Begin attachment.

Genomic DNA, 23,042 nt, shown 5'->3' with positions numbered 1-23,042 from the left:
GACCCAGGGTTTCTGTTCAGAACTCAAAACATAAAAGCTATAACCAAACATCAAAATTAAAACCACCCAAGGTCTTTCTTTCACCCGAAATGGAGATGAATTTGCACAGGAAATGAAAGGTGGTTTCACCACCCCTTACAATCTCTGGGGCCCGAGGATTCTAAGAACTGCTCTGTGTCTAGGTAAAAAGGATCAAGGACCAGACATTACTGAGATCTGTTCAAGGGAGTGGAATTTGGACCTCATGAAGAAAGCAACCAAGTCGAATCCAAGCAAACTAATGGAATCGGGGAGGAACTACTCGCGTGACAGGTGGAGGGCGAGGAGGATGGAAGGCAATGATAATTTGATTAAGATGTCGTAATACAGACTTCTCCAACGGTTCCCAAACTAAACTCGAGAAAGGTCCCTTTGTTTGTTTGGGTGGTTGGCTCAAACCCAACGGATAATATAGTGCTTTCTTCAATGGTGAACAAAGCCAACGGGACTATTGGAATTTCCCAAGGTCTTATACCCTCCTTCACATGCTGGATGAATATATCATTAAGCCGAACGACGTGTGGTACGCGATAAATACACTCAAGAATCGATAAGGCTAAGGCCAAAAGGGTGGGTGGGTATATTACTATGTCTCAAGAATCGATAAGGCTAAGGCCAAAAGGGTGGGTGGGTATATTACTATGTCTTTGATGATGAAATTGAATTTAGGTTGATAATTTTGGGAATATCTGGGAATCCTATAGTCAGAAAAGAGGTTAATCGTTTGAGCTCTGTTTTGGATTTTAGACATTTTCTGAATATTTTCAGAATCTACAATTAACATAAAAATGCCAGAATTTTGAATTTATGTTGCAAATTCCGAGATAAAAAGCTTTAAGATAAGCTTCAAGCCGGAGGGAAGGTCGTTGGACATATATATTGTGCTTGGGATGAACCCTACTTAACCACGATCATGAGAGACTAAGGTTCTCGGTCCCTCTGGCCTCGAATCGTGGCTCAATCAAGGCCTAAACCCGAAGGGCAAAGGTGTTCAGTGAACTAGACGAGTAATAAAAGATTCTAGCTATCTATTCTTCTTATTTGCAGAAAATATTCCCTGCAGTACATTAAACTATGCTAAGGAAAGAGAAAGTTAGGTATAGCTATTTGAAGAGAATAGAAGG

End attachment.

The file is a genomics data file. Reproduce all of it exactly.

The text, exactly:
Genomic DNA, 23,042 nt, shown 5'->3' with positions numbered 1-23,042 from the left:
GACCCAGGGTTTCTGTTCAGAACTCAAAACATAAAAGCTATAACCAAACATCAAAATTAAAACCACCCAAGGTCTTTCTTTCACCCGAAATGGAGATGAATTTGCACAGGAAATGAAAGGTGGTTTCACCACCCCTTACAATCTCTGGGGCCCGAGGATTCTAAGAACTGCTCTGTGTCTAGGTAAAAAGGATCAAGGACCAGACATTACTGAGATCTGTTCAAGGGAGTGGAATTTGGACCTCATGAAGAAAGCAACCAAGTCGAATCCAAGCAAACTAATGGAATCGGGGAGGAACTACTCGCGTGACAGGTGGAGGGCGAGGAGGATGGAAGGCAATGATAATTTGATTAAGATGTCGTAATACAGACTTCTCCAACGGTTCCCAAACTAAACTCGAGAAAGGTCCCTTTGTTTGTTTGGGTGGTTGGCTCAAACCCAACGGATAATATAGTGCTTTCTTCAATGGTGAACAAAGCCAACGGGACTATTGGAATTTCCCAAGGTCTTATACCCTCCTTCACATGCTGGATGAATATATCATTAAGCCGAACGACGTGTGGTACGCGATAAATACACTCAAGAATCGATAAGGCTAAGGCCAAAAGGGTGGGTGGGTATATTACTATGTCTCAAGAATCGATAAGGCTAAGGCCAAAAGGGTGGGTGGGTATATTACTATGTCTTTGATGATGAAATTGAATTTAGGTTGATAATTTTGGGAATATCTGGGAATCCTATAGTCAGAAAAGAGGTTAATCGTTTGAGCTCTGTTTTGGATTTTAGACATTTTCTGAATATTTTCAGAATCTACAATTAACATAAAAATGCCAGAATTTTGAATTTATGTTGCAAATTCCGAGATAAAAAGCTTTAAGATAAGCTTCAAGCCGGAGGGAAGGTCGTTGGACATATATATTGTGCTTGGGATGAACCCTACTTAACCACGATCATGAGAGACTAAGGTTCTCGGTCCCTCTGGCCTCGAATCGTGGCTCAATCAAGGCCTAAACCCGAAGGGCAAAGGTGTTCAGTGAACTAGACGAGTAATAAAAGATTCTAGCTATCTATTCTTCTTATTTGCAGAAAATATTCCCTGCAGTACATTAAACTATGCTAAGGAAAGAGAAAGTTAGGTATAGCTATTTGAAGAGAATAGAAGG